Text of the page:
Typhoid fever can be transmitted by contaminated food and water, or contact with an infected person. It is most common in the Indian subcontinent, Central and South America.

A typhoid vaccination will provide immunity for three to five years.

Yellow fever

Transmitted by mosquito bites. This causes flu-like symptoms, severe fever and discharge of blood. It can cause liver damage and can be fatal.

A yellow fever vaccine may be required prior to travelling to certain areas in Africa, Central and South America. It must be administered at least 10 days before travel and lasts for 10 years.

Dengue fever

Transmitted by mosquito, particularly in tropical and sub-tropical regions. This mosquito bites during the day so take adequate protection.

Symptoms can appear four to seven days after the bite and include: High fever; severe headache; muscle and joint pain; nausea and vomiting. Seek medical attention immediately.

Rabies

A rare but fatal disease caused by a virus in the saliva of an infected animal, and transmitted by bites.

Avoid wild and stray animals and seek medical care immediately if bitten, and wash the wound with soap and running water.

India is a higher risk destination.

Meningococcal disease

This bacteria can cause life-threatening meningitis and is most commonly found in areas of crowded living conditions, such as college dorms.

It can be spread by coughing and sneezing. Symptoms include fever, intense headache, nausea, vomiting and a stiff neck.

The vaccine is recommended for travellers going to Nepal, Saudi Arabia and certain areas of Africa.

Td/Tdap

Tetanus is caused by burns and ‘dirty’ wounds or punctures, ie. with rusty nails or accidents.

The infection leads to stiffness and muscular spasms, and can be fatal.

Diptheria is caused by bacteria infecting the skin or upper respiratory tract, and can be fatal. Symptoms include a sore throat, fever, nausea and chills.

This vaccine provides immunity for 10 years.

Polio

This is still present in areas of Africa, Asia, the Middle East and Eastern Europe.

Polio is a viral disease transmitted by contaminated food and water, or respiratory contact.

A polio booster vaccine is needed if travelling to an area of risk.

Altitude sickness

People travelling to heights of over 6,500 feet can get Acute Mountain Sickness (AMS), caused by low oxygen levels to the brain.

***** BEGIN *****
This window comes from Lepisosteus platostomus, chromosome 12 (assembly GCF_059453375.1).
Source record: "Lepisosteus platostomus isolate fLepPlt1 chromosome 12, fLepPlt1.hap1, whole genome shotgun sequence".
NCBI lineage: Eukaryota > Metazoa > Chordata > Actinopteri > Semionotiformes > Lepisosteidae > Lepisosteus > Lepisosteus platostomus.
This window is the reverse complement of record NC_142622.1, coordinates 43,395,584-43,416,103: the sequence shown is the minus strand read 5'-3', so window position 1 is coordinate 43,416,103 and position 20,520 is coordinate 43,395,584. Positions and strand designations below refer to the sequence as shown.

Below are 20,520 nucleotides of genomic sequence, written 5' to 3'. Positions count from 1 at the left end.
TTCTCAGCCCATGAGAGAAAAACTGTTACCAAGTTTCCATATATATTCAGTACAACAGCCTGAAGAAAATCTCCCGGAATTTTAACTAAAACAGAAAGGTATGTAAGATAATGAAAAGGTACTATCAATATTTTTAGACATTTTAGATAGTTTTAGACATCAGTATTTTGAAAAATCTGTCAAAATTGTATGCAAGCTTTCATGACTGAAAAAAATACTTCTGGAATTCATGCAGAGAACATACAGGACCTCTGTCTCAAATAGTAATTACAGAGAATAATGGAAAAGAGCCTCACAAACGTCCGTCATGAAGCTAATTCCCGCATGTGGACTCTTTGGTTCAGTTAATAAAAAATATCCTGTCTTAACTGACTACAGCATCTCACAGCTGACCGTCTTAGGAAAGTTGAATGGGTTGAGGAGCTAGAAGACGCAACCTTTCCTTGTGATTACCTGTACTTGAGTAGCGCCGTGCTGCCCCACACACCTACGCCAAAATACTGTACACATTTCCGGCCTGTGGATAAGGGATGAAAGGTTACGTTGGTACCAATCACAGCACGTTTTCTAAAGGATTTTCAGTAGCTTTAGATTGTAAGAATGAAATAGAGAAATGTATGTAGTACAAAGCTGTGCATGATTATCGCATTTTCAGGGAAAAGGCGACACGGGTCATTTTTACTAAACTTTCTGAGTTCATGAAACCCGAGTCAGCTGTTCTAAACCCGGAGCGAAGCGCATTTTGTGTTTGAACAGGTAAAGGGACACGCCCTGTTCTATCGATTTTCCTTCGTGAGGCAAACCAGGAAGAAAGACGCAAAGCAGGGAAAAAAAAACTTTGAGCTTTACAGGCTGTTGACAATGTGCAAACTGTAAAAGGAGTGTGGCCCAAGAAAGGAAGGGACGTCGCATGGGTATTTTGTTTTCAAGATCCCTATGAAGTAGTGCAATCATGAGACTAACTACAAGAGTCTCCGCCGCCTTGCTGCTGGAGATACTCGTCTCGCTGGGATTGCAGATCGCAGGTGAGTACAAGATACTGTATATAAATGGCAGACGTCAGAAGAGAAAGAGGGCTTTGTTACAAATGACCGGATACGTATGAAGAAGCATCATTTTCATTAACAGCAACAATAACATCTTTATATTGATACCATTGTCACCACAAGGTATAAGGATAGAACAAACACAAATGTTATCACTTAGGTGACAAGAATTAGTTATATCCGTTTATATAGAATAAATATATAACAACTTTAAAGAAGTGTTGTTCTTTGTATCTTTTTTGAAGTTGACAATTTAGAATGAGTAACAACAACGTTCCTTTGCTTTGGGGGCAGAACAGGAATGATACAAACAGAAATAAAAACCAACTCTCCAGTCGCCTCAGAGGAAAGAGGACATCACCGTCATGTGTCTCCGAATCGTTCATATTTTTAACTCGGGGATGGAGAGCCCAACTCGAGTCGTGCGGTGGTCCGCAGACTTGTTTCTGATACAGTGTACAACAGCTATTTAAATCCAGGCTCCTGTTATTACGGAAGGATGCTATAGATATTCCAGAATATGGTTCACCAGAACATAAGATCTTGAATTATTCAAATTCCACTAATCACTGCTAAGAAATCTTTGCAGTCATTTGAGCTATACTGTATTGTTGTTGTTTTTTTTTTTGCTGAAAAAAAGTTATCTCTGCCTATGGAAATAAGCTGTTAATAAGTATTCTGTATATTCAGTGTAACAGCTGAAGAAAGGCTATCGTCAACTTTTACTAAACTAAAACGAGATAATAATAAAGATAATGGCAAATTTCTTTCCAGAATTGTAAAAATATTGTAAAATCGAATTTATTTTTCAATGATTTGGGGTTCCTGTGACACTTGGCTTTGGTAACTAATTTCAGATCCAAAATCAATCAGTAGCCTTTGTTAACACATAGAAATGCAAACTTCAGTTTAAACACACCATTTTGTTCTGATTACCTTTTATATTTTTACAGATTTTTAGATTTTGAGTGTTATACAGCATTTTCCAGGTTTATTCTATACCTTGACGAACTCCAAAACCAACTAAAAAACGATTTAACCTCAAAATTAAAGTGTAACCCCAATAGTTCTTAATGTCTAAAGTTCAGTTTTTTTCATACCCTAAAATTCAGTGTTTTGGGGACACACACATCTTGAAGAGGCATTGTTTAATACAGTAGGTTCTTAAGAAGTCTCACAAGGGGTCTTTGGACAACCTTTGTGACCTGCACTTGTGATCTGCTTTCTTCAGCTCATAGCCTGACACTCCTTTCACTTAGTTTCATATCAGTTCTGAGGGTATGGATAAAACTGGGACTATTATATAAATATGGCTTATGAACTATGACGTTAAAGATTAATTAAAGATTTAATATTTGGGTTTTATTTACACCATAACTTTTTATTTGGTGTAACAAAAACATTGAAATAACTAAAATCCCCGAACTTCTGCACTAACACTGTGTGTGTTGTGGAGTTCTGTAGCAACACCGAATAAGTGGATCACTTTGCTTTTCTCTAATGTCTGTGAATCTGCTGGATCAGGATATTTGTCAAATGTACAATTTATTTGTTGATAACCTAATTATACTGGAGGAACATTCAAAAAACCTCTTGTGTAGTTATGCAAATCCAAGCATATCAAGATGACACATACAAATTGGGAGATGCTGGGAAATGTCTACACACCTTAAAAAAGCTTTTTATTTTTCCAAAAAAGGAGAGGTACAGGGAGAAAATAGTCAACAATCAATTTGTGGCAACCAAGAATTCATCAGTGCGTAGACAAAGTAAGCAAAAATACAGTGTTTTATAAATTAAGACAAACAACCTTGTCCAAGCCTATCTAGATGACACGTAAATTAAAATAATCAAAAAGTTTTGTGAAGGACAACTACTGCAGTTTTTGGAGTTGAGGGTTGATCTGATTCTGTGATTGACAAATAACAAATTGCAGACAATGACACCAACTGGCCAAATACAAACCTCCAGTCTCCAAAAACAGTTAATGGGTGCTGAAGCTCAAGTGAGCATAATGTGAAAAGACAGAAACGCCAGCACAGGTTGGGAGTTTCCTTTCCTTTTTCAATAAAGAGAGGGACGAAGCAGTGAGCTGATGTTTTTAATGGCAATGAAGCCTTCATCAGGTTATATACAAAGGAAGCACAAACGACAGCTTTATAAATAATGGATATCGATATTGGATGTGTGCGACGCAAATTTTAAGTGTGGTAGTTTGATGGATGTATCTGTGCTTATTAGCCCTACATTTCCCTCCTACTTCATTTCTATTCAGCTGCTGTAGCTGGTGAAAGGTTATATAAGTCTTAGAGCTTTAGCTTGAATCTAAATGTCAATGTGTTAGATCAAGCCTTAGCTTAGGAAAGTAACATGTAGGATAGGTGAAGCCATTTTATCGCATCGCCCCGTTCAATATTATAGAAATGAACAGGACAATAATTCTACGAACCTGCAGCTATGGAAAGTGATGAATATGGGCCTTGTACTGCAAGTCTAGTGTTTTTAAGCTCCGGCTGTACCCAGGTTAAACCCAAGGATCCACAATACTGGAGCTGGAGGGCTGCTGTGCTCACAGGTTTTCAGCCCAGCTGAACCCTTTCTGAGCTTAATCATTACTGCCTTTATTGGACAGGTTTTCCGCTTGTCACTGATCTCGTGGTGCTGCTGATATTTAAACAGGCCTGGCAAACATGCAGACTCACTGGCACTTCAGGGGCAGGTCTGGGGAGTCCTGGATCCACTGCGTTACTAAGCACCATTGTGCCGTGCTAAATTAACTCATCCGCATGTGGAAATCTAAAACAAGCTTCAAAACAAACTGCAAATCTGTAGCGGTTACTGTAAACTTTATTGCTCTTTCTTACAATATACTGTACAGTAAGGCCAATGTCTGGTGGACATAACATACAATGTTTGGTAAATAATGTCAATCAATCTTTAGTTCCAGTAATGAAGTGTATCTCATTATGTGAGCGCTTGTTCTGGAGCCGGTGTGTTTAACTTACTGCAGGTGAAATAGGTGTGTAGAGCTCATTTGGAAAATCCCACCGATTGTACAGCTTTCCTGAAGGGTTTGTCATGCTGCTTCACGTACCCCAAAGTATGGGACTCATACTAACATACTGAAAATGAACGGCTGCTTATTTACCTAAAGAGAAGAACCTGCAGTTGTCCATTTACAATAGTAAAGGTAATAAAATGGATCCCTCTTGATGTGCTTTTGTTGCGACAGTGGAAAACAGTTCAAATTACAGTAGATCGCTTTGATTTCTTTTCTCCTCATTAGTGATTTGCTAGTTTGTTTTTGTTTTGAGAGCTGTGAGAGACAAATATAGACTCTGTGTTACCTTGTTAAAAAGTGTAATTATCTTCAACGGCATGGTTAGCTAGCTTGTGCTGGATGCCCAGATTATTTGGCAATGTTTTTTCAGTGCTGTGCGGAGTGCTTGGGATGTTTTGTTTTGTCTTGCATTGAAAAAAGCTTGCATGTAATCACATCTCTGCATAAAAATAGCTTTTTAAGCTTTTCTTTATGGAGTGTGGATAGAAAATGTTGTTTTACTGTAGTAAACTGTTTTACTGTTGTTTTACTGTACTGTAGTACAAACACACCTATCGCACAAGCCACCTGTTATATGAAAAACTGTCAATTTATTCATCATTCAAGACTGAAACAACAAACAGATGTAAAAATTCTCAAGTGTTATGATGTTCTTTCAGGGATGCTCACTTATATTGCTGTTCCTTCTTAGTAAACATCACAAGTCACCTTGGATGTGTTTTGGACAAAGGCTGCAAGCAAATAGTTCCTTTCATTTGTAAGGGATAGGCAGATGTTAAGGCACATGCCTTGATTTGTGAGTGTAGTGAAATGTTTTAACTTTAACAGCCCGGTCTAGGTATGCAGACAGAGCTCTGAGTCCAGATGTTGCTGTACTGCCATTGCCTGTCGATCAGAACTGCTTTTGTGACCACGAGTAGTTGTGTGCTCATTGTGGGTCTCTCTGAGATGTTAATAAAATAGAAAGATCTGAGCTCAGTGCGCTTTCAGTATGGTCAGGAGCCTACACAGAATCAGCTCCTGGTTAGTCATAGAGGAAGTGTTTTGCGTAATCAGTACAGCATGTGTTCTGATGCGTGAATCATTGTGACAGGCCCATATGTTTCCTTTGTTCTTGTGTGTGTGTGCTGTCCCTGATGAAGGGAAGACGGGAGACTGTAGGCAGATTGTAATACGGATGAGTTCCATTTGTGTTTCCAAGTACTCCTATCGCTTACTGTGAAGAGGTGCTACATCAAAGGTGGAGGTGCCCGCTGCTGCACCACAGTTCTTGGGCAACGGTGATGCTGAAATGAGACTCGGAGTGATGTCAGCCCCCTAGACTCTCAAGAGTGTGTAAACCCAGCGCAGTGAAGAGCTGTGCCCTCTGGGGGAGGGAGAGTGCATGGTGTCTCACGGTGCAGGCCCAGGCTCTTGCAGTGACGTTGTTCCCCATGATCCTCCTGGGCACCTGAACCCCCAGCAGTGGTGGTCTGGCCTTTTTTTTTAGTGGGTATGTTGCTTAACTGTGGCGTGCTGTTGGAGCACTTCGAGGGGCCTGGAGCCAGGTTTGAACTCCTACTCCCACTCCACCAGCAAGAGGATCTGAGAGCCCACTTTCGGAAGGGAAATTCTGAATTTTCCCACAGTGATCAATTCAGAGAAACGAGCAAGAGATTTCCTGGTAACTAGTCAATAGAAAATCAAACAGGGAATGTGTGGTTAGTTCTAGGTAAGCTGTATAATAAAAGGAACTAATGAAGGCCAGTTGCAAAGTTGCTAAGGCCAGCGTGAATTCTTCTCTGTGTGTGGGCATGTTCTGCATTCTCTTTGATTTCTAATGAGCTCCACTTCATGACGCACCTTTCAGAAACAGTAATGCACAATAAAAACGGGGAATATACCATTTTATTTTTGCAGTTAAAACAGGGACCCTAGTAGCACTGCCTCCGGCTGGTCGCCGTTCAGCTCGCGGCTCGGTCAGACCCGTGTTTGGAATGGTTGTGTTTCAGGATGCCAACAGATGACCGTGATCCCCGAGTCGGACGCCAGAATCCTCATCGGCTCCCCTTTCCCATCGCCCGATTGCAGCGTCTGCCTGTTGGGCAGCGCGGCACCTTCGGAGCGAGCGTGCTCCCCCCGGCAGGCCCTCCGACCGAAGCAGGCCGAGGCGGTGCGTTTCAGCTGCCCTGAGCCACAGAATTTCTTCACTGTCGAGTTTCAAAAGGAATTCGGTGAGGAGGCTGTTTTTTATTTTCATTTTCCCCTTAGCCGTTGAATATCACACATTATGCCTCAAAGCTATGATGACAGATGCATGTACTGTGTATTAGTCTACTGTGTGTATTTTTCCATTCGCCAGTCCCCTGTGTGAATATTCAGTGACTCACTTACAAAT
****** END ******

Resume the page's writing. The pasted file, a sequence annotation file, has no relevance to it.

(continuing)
Symptoms include a dull, throbbing headache, nausea, vomiting, loss of appetite, fatigue, dizziness and insomnia.

It is recommended climbers start taking medication called Acetazolamide (Diamox) 24-48 hours before the climb.

Diarrhoea

Bacteria, viruses and/or parasites can cause diarrhoea, but it is also triggered by changes in diet.

Try to drink bottled or water boiled for one minute, use sterilizing tablets, and use purified water for brushing your teeth and rinsing your mouth/gargling.

Avoid ice in your drinks and milk in tea or coffee. Also avoid raw foods, salads, shellfish and unpasteurized milk and cheese.

Wash your hands with soap and water and take a hand sanitizer.

Medication includes loperamide (Imodium) tablets and bismuth subsalicylate (Pepto-Bismol). Antibiotics from a doctor can also help in the event of an outbreak.

Seek medical care if you become very ill, have a fever or blood in your stools.

Deep Vein Thrombosis

Blood can clot in a vein in your arm or leg, as a result of long periods of immobility, such as a long flight.

Get up and stretch your arms and legs regularly, with simple exercises.

Sun protection

Don’t forget to protect yourself from tropical sunshine. Avoid direct exposure to the sun from 11am-3pm and use a sunscreen of at least SPF 15. Apply it 15-30 minutes before exposure and reapply after swimming.

 

Carmelita Pitcher is a registered nurse (RN) for the Department of Health. To book an appointment with the travel clinic, call 278-6460.  Hamilton Health Centre, 67 Victoria Street, Hamilton. For more information see www.cdc.gov/travel